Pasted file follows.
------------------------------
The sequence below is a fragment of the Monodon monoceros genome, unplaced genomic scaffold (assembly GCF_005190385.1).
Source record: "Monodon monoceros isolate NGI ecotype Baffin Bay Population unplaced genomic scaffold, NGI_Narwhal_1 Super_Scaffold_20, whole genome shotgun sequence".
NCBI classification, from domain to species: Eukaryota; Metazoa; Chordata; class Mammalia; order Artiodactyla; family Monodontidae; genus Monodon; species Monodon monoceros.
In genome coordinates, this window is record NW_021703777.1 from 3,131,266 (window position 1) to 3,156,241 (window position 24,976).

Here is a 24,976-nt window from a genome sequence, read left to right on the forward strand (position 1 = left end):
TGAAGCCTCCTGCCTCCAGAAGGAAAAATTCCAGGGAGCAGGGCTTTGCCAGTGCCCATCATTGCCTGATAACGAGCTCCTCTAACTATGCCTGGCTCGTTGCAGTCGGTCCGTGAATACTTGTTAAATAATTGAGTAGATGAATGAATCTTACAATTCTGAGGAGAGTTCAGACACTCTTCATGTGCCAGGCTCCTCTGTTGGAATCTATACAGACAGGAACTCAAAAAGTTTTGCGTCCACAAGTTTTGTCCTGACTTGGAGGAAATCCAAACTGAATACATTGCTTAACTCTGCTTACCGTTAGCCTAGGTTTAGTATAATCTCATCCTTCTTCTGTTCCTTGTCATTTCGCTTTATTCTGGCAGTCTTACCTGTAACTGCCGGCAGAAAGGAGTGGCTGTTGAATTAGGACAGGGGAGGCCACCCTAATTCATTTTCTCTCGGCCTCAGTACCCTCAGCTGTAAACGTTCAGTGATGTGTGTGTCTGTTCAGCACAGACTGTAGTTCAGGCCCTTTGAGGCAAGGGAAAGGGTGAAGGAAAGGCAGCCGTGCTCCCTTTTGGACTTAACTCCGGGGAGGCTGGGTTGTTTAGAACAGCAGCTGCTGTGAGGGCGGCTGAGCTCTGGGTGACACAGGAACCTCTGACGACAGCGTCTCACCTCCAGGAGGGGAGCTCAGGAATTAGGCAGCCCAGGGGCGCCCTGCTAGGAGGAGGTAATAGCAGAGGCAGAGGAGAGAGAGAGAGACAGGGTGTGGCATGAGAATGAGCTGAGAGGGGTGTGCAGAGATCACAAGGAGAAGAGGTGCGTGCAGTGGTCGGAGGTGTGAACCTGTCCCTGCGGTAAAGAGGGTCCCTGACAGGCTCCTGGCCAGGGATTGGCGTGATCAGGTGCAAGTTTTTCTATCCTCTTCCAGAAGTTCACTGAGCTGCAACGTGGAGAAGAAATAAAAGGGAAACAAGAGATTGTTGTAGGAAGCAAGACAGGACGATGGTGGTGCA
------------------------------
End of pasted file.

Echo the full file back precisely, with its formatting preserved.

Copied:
The sequence below is a fragment of the Monodon monoceros genome, unplaced genomic scaffold (assembly GCF_005190385.1).
Source record: "Monodon monoceros isolate NGI ecotype Baffin Bay Population unplaced genomic scaffold, NGI_Narwhal_1 Super_Scaffold_20, whole genome shotgun sequence".
NCBI classification, from domain to species: Eukaryota; Metazoa; Chordata; class Mammalia; order Artiodactyla; family Monodontidae; genus Monodon; species Monodon monoceros.
In genome coordinates, this window is record NW_021703777.1 from 3,131,266 (window position 1) to 3,156,241 (window position 24,976).

Here is a 24,976-nt window from a genome sequence, read left to right on the forward strand (position 1 = left end):
TGAAGCCTCCTGCCTCCAGAAGGAAAAATTCCAGGGAGCAGGGCTTTGCCAGTGCCCATCATTGCCTGATAACGAGCTCCTCTAACTATGCCTGGCTCGTTGCAGTCGGTCCGTGAATACTTGTTAAATAATTGAGTAGATGAATGAATCTTACAATTCTGAGGAGAGTTCAGACACTCTTCATGTGCCAGGCTCCTCTGTTGGAATCTATACAGACAGGAACTCAAAAAGTTTTGCGTCCACAAGTTTTGTCCTGACTTGGAGGAAATCCAAACTGAATACATTGCTTAACTCTGCTTACCGTTAGCCTAGGTTTAGTATAATCTCATCCTTCTTCTGTTCCTTGTCATTTCGCTTTATTCTGGCAGTCTTACCTGTAACTGCCGGCAGAAAGGAGTGGCTGTTGAATTAGGACAGGGGAGGCCACCCTAATTCATTTTCTCTCGGCCTCAGTACCCTCAGCTGTAAACGTTCAGTGATGTGTGTGTCTGTTCAGCACAGACTGTAGTTCAGGCCCTTTGAGGCAAGGGAAAGGGTGAAGGAAAGGCAGCCGTGCTCCCTTTTGGACTTAACTCCGGGGAGGCTGGGTTGTTTAGAACAGCAGCTGCTGTGAGGGCGGCTGAGCTCTGGGTGACACAGGAACCTCTGACGACAGCGTCTCACCTCCAGGAGGGGAGCTCAGGAATTAGGCAGCCCAGGGGCGCCCTGCTAGGAGGAGGTAATAGCAGAGGCAGAGGAGAGAGAGAGAGACAGGGTGTGGCATGAGAATGAGCTGAGAGGGGTGTGCAGAGATCACAAGGAGAAGAGGTGCGTGCAGTGGTCGGAGGTGTGAACCTGTCCCTGCGGTAAAGAGGGTCCCTGACAGGCTCCTGGCCAGGGATTGGCGTGATCAGGTGCAAGTTTTTCTATCCTCTTCCAGAAGTTCACTGAGCTGCAACGTGGAGAAGAAATAAAAGGGAAACAAGAGATTGTTGTAGGAAGCAAGACAGGACGATGGTGGTGCA